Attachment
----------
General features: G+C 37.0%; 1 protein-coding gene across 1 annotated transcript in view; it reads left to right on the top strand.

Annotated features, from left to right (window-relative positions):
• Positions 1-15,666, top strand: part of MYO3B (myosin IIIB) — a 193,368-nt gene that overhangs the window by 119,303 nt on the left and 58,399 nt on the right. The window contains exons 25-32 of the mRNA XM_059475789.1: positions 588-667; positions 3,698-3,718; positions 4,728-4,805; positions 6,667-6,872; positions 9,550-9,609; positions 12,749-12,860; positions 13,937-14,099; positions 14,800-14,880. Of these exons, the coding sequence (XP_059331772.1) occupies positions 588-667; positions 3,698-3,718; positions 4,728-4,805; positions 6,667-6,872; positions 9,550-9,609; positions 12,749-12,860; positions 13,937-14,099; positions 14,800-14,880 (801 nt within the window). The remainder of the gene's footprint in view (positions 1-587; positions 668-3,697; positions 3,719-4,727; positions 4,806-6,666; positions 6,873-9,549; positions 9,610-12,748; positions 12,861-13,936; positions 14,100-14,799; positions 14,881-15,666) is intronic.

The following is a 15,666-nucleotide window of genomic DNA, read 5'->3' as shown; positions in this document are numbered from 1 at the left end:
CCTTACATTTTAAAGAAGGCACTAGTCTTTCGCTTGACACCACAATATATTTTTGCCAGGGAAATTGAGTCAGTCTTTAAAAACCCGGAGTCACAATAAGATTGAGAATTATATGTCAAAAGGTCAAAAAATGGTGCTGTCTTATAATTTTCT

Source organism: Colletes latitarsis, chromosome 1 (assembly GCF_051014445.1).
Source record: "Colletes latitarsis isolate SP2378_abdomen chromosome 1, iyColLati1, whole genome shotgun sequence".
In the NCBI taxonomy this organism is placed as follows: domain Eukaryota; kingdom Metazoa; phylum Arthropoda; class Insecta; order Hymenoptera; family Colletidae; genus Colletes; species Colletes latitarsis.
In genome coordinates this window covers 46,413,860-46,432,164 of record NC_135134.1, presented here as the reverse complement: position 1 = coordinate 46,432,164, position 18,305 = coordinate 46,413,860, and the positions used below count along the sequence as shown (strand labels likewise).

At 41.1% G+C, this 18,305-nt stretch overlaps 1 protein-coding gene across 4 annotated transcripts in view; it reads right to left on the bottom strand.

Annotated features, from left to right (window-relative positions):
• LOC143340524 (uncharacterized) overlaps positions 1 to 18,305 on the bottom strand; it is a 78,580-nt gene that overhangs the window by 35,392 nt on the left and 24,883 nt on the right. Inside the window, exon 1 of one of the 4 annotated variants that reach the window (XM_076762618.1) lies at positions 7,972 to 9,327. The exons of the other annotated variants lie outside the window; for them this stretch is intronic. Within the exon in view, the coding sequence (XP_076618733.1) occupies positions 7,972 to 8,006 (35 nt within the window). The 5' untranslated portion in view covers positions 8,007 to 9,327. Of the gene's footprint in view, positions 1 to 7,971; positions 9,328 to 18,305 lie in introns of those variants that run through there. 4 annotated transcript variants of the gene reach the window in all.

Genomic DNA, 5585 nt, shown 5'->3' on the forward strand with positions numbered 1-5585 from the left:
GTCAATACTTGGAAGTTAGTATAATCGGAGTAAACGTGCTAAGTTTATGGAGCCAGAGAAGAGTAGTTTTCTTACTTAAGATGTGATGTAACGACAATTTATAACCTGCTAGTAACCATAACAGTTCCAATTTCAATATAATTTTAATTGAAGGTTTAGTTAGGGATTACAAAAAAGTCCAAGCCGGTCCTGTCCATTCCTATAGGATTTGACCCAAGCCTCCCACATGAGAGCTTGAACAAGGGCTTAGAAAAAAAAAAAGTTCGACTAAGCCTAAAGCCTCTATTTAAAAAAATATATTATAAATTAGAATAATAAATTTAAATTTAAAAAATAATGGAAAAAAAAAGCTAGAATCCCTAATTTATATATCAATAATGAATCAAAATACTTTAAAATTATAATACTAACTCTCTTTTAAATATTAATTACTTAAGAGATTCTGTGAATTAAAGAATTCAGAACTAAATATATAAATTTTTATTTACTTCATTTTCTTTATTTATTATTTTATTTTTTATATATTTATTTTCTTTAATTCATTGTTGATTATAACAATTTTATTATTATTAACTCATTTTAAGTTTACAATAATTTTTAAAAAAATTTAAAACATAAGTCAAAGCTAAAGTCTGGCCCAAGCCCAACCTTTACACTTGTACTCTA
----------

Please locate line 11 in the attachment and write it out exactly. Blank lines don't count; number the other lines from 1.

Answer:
Annotated features, from left to right (window-relative positions):